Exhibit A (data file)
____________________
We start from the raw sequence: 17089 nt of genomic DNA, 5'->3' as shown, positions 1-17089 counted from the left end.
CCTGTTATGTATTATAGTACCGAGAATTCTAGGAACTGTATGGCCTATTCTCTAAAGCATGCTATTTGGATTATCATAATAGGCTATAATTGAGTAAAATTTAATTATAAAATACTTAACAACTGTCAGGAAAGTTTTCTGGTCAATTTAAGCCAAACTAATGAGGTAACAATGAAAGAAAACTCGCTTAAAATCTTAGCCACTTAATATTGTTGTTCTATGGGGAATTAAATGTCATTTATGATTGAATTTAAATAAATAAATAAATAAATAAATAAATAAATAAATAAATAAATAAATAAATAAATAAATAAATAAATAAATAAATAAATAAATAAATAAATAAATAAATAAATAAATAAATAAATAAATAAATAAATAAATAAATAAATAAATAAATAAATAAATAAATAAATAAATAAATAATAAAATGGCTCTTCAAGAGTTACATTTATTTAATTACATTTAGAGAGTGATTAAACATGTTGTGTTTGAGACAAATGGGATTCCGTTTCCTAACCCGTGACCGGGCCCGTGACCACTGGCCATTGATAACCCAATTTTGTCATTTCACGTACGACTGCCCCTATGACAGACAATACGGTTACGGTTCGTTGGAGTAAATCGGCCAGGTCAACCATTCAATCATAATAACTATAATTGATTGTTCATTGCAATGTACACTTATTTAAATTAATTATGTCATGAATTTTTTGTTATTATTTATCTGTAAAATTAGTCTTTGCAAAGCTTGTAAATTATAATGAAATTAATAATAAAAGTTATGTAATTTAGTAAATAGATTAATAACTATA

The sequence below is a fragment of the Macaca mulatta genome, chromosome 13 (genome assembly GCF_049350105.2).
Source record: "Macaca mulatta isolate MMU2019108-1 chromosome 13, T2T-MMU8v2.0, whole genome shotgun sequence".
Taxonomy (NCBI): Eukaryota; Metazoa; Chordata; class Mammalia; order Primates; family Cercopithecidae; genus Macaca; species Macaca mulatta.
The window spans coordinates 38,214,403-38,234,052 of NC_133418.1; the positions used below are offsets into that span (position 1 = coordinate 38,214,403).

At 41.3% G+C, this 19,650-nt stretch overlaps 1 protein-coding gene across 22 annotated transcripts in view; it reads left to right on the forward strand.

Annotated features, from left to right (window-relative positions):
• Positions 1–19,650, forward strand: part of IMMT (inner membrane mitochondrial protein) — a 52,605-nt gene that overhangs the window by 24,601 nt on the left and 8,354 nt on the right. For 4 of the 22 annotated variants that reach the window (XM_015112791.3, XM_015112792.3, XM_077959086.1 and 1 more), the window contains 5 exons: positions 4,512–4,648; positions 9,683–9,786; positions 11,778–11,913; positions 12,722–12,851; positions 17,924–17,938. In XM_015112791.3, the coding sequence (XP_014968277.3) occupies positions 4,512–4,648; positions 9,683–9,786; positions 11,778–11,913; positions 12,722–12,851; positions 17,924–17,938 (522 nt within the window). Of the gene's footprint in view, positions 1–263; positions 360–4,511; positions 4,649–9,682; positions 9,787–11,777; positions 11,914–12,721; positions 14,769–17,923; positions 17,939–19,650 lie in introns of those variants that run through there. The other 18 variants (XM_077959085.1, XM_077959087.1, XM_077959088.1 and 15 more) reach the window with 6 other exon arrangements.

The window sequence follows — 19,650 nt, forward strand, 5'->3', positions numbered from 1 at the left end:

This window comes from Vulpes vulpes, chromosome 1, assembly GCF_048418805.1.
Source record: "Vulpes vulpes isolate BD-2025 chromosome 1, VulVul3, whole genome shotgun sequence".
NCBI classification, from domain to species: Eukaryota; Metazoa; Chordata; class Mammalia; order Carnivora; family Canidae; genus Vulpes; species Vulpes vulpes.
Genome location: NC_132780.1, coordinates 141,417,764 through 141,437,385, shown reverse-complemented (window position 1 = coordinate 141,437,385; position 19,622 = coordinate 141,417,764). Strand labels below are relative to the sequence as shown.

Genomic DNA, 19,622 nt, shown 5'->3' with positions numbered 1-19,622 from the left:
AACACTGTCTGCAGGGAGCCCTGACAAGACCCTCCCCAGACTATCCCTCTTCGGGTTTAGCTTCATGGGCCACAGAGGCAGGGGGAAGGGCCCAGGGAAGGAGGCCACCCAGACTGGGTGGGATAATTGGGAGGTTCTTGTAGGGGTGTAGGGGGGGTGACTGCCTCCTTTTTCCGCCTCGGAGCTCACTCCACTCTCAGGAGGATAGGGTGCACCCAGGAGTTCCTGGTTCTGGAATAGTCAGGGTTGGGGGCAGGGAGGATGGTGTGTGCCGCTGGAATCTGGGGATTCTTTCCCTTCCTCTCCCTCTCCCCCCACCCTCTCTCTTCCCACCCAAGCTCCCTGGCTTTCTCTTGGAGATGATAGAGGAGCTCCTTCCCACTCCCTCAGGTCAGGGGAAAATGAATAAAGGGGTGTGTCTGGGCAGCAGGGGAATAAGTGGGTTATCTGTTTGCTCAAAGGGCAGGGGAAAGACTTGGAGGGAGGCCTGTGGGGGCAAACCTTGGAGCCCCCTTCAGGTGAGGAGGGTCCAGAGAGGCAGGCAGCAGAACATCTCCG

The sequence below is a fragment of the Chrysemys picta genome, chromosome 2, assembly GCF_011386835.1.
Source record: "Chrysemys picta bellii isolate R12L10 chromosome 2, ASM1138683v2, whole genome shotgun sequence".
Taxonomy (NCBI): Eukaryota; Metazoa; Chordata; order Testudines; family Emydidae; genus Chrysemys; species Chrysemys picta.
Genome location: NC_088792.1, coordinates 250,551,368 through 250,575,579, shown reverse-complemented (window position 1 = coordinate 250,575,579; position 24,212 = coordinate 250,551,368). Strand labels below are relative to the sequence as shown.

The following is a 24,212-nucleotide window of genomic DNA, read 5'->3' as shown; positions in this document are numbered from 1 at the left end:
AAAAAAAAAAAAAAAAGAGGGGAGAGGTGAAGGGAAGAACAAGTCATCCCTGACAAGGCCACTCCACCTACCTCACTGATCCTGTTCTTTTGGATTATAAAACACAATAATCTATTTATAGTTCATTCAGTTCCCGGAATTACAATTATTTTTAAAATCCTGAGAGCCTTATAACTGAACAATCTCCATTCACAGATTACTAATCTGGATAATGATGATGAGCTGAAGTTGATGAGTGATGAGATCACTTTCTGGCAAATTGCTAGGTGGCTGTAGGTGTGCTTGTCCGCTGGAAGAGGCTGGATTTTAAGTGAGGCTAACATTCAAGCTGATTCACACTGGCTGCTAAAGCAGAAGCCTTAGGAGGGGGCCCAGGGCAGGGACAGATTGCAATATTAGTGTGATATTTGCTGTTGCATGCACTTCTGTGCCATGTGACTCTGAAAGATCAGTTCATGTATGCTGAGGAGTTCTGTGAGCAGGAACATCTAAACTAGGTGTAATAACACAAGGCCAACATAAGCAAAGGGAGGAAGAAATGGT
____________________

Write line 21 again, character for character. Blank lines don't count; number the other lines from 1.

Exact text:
The following is a 24,212-nucleotide window of genomic DNA, read 5'->3' as shown; positions in this document are numbered from 1 at the left end: